Selling bracelets to make a difference in Nepal
That’s right, these colourful bracelets that Allyson makes and is now selling for ten dollars each are going to provide the funds that she needs to travel to Nepal this coming March and work with a group building a new room at a school. All she needs now is for people to buy these bracelets.
They are on sale at Blue Bamboo Yoga at the Jackson Trails Centre plaza in Stittsville, as well as the Blue Bamboo Yoga studio in Kanata. They are also on sale at the Urban Tags consignment shop at the Mac’s plaza at the corner of Stittsville Main Street and Hobin Street in Stittsville.
These are handmade bracelets, each one made by Allyson herself.
She began making them last September to raise money for the Global Seva Challenge 2012, an initiative which assists organizations that provide support to survivors of the sex trafficking industry in India. She set a goal of raising $300 and ended up raising over $1,000. Not bad for someone who did not know how to bead or make bracelets. However, she taught herself how to do it by watching a You Tube video and her resulting successful sales and fundraising are proof that she quickly mastered the art of making the bracelets.
It takes her about 20 minutes to make each bracelet, with each one costing about two dollars to make due to the cost of the beads and the hemp string needed to create them.
Her initial sales of these bracelets raising money for the Global Seva Challenge 2012 proved to be so well received and popular that she decided to try to raise the $3,000 that she needs for her trip to Nepal to help out there by selling more of the bracelets.
This time she has added a printed tag to the bracelets which explains why the bracelets are being sold, namely to help out a school in Nepal.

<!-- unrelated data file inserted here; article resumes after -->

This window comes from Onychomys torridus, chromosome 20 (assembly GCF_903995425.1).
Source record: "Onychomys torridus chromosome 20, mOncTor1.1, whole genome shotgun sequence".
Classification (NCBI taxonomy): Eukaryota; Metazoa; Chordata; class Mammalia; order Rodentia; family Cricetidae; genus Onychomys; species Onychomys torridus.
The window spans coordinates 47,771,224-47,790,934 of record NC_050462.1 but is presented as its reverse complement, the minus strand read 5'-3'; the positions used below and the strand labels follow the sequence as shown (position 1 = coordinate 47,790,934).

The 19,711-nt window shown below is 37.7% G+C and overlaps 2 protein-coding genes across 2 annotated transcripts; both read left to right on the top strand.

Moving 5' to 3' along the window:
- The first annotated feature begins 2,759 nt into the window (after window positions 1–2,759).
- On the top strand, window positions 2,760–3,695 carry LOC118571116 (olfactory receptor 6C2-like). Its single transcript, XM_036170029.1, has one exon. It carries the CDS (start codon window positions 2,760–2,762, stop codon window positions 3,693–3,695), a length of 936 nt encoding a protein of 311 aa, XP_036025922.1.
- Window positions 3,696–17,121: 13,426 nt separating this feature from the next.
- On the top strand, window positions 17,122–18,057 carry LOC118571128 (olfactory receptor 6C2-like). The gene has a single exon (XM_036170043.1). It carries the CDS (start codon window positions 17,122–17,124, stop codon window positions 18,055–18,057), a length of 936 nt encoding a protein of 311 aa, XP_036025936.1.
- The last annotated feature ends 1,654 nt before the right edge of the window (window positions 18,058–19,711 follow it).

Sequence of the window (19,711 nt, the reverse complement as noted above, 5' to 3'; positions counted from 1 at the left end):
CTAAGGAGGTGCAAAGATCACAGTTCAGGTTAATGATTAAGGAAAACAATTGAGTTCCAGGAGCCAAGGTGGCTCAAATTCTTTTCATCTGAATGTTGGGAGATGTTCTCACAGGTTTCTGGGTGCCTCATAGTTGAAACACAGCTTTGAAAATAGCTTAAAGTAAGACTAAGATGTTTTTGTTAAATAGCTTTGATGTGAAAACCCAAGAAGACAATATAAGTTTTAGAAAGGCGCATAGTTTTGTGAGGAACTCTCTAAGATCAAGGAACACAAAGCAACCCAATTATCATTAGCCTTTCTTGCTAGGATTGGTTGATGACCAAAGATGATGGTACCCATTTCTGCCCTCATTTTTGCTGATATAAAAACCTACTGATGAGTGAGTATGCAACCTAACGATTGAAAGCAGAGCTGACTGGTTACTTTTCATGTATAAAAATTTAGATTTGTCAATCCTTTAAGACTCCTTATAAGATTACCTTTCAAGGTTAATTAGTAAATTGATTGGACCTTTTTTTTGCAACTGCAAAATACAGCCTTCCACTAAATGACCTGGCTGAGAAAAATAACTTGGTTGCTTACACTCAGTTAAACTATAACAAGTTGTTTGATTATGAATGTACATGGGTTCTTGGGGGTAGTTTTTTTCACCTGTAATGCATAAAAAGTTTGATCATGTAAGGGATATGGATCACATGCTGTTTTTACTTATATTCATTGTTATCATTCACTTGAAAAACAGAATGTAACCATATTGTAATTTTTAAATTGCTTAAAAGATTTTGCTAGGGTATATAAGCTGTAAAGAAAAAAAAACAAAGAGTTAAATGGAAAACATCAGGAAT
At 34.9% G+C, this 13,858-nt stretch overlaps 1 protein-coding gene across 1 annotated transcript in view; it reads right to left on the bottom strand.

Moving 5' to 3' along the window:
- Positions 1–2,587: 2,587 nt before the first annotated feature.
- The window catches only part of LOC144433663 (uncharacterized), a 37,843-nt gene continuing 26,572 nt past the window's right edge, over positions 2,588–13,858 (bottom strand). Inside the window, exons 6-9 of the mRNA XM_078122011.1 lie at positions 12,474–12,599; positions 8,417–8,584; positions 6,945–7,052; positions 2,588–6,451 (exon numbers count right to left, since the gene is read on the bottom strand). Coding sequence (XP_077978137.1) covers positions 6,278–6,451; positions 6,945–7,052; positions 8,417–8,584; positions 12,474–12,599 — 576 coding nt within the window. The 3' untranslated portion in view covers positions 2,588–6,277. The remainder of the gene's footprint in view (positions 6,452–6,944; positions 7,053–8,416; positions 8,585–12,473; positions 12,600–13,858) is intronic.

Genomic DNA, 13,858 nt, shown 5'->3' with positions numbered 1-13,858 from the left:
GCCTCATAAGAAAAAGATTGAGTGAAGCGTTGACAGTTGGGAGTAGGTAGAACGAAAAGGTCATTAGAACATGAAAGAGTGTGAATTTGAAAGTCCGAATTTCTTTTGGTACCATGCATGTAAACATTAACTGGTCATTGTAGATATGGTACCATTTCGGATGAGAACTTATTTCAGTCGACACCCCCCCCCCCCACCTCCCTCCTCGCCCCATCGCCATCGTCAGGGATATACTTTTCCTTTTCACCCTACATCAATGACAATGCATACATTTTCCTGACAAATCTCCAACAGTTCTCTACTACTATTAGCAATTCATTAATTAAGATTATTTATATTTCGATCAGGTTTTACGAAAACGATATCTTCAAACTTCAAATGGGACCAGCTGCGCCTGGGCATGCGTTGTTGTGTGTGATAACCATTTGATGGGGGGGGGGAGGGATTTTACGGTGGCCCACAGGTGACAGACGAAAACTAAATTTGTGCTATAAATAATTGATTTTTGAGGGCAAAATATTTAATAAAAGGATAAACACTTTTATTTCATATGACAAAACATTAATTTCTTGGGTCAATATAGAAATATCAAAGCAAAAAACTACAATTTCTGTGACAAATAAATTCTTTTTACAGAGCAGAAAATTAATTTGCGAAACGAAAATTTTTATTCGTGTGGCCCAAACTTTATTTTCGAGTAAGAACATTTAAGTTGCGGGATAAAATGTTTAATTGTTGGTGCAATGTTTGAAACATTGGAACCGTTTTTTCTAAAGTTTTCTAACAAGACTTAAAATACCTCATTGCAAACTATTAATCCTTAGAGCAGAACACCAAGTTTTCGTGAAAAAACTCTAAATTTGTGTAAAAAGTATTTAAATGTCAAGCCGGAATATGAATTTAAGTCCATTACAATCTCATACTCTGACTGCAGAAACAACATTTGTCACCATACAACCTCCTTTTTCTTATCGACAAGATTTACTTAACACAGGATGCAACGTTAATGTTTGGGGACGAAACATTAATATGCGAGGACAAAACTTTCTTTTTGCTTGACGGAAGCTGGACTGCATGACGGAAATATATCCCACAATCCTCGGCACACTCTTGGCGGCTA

She will be heading to Chainpur, Nepal this coming March to work with a group to complete a school room to provide a safe environment in which students can learn. “Creating Possibilities,” a partner organization in Nepal, currently supports 113 indentured girls who belong to families who have recently been freed from bonded labour but who have insufficient means to survive.
Allyson, who teaches yoga at both the Blue Bambool Yoga studio in Stittsville as well as at the Goulbourn Recreation Complex, is going to Nepean in a trip facilitated by “Developing World Connections,” based in British Columbia. The inspirational title given to these arranged service based trips to “Yoga, Action, Adventure.”
Allyson will be heading to Nepal with a group under the leadership of Megan Campbell, founder of “Journey of the Yogini” or JOY in short.
Although she has no construction or building experience, she feels that the work in Nepal will be very doable since it will probably involve digging trenches and mixing cement, both of which can be done by the relatively inexperienced.
“I’m passionate about taking my yoga outside the studio and encouraging others to do the same,” Allyson says. She is happy when she sees people wearing her handmade hemp and bead bracelets, knowing that each bracelet represents a person who has made a conscious decision to support the global community and to make a difference.
She notes that the bracelets make an ideal gift.
Allyson’s passion for going to help out in Nepal can be seen from the fact that she not only has her bracelets on sale to raise funds but she has even taken a part-time job at the Bayshore Shopping Centre to help in raising the required monies.
Nepal is a landlocked country in South Asia with a population of about 27 million people.
It is located in the Himalayas and is bordered to the north by China and to the south, east and west by India. Kathmandu is the capital of Nepal and its largest city.
The mountainous north of Nepal has eight of the world’s ten tallest mountains including Mount Everest.
It has more than 240 peaks over 20,000 feet above sea level.
The south of the country is fertile and humid and is heavily urbanized.
Hindu is the most common religion in Nepal, with Buddhism being a minority faith.
About two thirds of female adults and one third of male adults in Nepal are illiterate.